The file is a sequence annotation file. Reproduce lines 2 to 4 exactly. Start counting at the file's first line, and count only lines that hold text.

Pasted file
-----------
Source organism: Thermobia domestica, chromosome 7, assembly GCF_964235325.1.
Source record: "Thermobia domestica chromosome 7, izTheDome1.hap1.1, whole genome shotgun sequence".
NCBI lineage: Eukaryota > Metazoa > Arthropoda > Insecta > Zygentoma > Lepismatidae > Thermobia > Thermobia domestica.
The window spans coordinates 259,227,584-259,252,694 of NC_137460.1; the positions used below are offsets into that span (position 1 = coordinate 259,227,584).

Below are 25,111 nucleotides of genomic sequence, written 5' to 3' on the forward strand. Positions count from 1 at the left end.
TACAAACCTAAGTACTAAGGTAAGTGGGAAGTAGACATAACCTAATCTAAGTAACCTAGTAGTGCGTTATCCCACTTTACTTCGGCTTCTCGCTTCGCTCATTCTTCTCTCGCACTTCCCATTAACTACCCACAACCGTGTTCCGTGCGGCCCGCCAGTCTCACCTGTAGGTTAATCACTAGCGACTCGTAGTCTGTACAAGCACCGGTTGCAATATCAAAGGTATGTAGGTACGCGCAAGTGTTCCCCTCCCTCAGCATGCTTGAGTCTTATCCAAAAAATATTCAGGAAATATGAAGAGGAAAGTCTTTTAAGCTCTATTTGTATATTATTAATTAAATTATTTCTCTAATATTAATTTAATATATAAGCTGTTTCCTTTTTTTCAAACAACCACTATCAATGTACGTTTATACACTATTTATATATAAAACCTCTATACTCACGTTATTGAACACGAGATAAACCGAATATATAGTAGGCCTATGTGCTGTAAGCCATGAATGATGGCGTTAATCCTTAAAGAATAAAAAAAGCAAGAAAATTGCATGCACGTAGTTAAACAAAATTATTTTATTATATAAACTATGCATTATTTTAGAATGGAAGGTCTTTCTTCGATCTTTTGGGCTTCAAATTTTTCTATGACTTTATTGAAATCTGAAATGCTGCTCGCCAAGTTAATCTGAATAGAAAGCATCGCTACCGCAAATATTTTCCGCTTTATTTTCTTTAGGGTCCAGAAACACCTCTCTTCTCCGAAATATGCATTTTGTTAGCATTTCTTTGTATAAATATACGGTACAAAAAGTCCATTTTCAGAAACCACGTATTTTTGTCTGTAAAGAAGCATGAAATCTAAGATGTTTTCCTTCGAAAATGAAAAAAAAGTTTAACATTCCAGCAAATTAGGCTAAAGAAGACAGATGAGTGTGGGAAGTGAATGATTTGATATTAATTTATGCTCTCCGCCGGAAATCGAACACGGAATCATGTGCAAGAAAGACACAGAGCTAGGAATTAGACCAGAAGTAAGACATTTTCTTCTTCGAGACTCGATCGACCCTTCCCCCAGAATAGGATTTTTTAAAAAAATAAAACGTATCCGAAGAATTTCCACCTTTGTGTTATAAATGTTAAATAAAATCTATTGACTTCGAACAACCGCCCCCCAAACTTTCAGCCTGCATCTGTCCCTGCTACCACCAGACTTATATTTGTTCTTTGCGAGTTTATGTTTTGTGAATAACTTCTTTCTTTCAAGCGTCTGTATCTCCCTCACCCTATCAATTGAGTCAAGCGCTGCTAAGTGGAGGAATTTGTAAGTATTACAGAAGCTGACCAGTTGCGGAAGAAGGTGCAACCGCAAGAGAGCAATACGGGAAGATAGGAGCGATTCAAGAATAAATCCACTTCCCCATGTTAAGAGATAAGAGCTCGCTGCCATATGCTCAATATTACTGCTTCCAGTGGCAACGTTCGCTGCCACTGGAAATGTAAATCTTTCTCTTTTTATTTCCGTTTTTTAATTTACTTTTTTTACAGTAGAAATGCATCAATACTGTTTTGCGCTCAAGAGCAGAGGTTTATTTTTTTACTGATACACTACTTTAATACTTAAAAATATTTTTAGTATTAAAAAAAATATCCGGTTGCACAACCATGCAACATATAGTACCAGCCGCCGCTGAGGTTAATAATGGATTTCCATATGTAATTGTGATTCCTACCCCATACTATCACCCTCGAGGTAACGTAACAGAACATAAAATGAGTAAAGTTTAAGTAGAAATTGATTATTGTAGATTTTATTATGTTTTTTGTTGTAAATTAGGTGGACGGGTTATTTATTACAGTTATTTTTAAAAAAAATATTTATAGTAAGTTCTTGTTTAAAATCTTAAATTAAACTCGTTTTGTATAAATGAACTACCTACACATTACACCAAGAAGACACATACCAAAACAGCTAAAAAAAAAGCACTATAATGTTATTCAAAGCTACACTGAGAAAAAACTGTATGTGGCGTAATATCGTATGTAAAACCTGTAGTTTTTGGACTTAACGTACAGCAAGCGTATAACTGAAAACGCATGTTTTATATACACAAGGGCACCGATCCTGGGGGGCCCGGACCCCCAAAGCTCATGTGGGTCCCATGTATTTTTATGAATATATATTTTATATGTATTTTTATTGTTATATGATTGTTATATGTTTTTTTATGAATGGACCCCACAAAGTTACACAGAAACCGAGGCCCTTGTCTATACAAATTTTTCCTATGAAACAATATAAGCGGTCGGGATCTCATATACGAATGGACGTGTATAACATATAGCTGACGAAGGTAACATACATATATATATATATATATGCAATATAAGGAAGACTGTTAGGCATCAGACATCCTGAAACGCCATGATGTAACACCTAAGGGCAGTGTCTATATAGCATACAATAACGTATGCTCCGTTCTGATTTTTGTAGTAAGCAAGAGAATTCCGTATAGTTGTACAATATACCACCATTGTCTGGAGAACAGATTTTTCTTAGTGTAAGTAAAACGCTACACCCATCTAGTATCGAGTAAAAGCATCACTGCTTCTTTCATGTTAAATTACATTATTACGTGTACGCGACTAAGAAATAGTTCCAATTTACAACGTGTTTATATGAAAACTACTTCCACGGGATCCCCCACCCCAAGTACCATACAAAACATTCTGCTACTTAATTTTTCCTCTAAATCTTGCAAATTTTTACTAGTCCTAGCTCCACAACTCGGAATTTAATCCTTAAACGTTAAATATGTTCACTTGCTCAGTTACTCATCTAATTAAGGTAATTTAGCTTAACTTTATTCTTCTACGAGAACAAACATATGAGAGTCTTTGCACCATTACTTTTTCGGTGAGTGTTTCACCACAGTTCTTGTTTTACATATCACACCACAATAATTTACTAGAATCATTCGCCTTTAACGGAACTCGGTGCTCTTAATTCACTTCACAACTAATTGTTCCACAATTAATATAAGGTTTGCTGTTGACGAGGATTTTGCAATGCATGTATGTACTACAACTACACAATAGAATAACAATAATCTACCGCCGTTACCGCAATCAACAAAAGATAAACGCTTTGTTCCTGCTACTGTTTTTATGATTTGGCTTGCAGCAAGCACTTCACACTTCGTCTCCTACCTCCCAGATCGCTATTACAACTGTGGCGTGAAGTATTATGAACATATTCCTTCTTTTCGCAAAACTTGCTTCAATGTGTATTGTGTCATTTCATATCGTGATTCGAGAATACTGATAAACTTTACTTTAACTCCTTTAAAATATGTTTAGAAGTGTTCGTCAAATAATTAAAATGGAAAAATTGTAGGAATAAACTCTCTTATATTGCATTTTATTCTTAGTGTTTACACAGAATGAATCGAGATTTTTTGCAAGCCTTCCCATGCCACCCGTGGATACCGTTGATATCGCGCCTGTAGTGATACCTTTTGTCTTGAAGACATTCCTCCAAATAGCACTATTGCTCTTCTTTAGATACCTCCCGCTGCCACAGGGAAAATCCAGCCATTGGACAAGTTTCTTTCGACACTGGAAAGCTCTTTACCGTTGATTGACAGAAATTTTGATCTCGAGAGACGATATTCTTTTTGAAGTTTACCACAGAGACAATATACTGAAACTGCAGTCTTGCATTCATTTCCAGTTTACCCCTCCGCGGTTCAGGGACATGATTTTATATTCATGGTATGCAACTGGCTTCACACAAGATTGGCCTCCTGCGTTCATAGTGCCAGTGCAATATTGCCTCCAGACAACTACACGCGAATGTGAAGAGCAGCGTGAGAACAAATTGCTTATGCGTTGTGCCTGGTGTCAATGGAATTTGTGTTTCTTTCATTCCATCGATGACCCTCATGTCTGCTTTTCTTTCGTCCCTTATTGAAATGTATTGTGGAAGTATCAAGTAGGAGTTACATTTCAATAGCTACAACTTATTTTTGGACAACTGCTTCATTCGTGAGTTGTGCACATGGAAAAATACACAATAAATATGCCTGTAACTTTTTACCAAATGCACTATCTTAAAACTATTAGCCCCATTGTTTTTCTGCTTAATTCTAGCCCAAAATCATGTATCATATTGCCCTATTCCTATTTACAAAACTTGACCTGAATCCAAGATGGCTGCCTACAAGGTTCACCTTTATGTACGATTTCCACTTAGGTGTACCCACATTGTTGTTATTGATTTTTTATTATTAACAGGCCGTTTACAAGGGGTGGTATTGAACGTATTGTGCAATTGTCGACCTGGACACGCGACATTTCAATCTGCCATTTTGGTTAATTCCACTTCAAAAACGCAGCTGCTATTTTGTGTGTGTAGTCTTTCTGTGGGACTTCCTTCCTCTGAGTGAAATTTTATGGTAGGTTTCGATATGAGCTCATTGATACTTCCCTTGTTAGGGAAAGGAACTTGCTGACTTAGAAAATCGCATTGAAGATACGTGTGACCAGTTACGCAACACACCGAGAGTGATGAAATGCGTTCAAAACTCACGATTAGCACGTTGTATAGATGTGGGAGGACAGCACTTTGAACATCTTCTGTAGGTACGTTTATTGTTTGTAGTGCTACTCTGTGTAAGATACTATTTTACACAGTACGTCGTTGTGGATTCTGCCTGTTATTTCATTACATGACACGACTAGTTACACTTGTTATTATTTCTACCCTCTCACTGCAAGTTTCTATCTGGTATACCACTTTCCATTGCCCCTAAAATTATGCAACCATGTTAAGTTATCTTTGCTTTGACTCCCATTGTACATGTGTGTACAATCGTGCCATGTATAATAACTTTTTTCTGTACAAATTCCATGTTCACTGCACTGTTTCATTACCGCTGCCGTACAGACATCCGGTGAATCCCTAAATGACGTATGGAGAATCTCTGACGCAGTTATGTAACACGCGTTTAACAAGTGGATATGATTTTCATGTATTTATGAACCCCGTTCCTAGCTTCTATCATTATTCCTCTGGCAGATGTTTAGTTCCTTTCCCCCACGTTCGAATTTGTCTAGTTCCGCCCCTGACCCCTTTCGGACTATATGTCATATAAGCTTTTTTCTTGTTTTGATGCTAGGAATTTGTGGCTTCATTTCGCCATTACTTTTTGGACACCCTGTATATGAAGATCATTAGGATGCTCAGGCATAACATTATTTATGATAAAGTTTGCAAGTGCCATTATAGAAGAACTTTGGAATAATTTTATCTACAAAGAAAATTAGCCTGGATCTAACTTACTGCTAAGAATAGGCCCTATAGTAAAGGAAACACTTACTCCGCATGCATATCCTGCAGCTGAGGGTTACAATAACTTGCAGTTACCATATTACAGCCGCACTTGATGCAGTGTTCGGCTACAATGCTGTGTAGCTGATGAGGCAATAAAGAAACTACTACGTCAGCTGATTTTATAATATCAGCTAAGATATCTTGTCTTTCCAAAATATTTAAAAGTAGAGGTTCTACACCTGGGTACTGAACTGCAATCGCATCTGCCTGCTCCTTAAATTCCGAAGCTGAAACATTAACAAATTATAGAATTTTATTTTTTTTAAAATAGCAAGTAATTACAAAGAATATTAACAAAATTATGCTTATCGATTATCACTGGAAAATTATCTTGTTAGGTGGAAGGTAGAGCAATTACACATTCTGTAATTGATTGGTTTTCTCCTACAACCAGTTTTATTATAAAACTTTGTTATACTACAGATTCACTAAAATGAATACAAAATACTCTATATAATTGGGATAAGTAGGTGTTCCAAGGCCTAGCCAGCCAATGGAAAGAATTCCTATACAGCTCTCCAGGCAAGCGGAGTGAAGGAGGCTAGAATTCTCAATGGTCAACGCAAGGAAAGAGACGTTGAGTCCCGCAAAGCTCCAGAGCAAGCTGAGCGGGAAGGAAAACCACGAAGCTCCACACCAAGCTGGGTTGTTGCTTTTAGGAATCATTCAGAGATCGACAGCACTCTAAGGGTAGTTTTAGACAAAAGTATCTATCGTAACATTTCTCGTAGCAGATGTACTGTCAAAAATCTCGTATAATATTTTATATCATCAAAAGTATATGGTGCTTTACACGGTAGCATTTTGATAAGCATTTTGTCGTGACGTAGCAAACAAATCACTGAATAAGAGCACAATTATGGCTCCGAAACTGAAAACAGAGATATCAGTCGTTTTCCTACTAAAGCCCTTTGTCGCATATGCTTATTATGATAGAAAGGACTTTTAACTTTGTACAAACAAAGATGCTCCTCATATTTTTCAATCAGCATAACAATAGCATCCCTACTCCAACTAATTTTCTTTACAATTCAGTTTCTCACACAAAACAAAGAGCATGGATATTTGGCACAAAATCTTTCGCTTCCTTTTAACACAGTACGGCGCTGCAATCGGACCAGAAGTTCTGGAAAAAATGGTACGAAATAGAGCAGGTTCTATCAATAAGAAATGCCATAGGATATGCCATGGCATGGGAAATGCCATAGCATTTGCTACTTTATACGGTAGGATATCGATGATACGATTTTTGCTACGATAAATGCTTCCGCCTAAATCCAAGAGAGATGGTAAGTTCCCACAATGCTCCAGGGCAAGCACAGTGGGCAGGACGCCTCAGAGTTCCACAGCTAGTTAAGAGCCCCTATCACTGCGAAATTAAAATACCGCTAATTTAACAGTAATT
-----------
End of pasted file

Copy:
Source record: "Thermobia domestica chromosome 7, izTheDome1.hap1.1, whole genome shotgun sequence".
NCBI lineage: Eukaryota > Metazoa > Arthropoda > Insecta > Zygentoma > Lepismatidae > Thermobia > Thermobia domestica.
The window spans coordinates 259,227,584-259,252,694 of NC_137460.1; the positions used below are offsets into that span (position 1 = coordinate 259,227,584).